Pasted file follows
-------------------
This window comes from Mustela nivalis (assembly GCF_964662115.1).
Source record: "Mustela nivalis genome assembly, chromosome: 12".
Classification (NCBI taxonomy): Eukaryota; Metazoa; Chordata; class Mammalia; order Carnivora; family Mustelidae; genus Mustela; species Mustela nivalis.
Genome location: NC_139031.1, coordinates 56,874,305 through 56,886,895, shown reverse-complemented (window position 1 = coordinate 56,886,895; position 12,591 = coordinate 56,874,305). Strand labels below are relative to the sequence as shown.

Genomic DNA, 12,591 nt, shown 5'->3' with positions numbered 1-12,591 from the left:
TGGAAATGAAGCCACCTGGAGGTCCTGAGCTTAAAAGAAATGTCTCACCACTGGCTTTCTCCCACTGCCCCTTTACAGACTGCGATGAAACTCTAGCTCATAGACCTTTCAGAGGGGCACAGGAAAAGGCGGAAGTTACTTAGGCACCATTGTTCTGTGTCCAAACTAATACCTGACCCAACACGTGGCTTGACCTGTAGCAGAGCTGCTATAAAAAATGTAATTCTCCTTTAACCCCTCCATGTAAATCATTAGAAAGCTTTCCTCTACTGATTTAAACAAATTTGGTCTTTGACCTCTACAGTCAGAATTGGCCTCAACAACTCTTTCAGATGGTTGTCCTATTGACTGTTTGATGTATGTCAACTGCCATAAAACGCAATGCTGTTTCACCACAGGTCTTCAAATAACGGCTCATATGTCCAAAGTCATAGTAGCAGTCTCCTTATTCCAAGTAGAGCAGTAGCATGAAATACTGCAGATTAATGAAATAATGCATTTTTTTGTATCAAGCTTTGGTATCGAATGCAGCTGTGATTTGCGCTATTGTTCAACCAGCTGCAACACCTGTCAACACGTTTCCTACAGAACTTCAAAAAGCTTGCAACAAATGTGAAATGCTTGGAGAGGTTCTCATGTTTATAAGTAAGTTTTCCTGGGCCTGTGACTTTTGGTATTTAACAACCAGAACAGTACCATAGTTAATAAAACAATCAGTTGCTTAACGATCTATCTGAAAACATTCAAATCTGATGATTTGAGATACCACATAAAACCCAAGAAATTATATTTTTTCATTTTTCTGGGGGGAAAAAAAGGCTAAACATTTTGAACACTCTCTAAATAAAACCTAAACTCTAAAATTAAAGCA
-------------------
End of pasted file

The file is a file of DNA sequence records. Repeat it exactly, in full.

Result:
This window comes from Mustela nivalis (assembly GCF_964662115.1).
Source record: "Mustela nivalis genome assembly, chromosome: 12".
Classification (NCBI taxonomy): Eukaryota; Metazoa; Chordata; class Mammalia; order Carnivora; family Mustelidae; genus Mustela; species Mustela nivalis.
Genome location: NC_139031.1, coordinates 56,874,305 through 56,886,895, shown reverse-complemented (window position 1 = coordinate 56,886,895; position 12,591 = coordinate 56,874,305). Strand labels below are relative to the sequence as shown.

Genomic DNA, 12,591 nt, shown 5'->3' with positions numbered 1-12,591 from the left:
TGGAAATGAAGCCACCTGGAGGTCCTGAGCTTAAAAGAAATGTCTCACCACTGGCTTTCTCCCACTGCCCCTTTACAGACTGCGATGAAACTCTAGCTCATAGACCTTTCAGAGGGGCACAGGAAAAGGCGGAAGTTACTTAGGCACCATTGTTCTGTGTCCAAACTAATACCTGACCCAACACGTGGCTTGACCTGTAGCAGAGCTGCTATAAAAAATGTAATTCTCCTTTAACCCCTCCATGTAAATCATTAGAAAGCTTTCCTCTACTGATTTAAACAAATTTGGTCTTTGACCTCTACAGTCAGAATTGGCCTCAACAACTCTTTCAGATGGTTGTCCTATTGACTGTTTGATGTATGTCAACTGCCATAAAACGCAATGCTGTTTCACCACAGGTCTTCAAATAACGGCTCATATGTCCAAAGTCATAGTAGCAGTCTCCTTATTCCAAGTAGAGCAGTAGCATGAAATACTGCAGATTAATGAAATAATGCATTTTTTTGTATCAAGCTTTGGTATCGAATGCAGCTGTGATTTGCGCTATTGTTCAACCAGCTGCAACACCTGTCAACACGTTTCCTACAGAACTTCAAAAAGCTTGCAACAAATGTGAAATGCTTGGAGAGGTTCTCATGTTTATAAGTAAGTTTTCCTGGGCCTGTGACTTTTGGTATTTAACAACCAGAACAGTACCATAGTTAATAAAACAATCAGTTGCTTAACGATCTATCTGAAAACATTCAAATCTGATGATTTGAGATACCACATAAAACCCAAGAAATTATATTTTTTCATTTTTCTGGGGGGAAAAAAAGGCTAAACATTTTGAACACTCTCTAAATAAAACCTAAACTCTAAAATTAAAGCA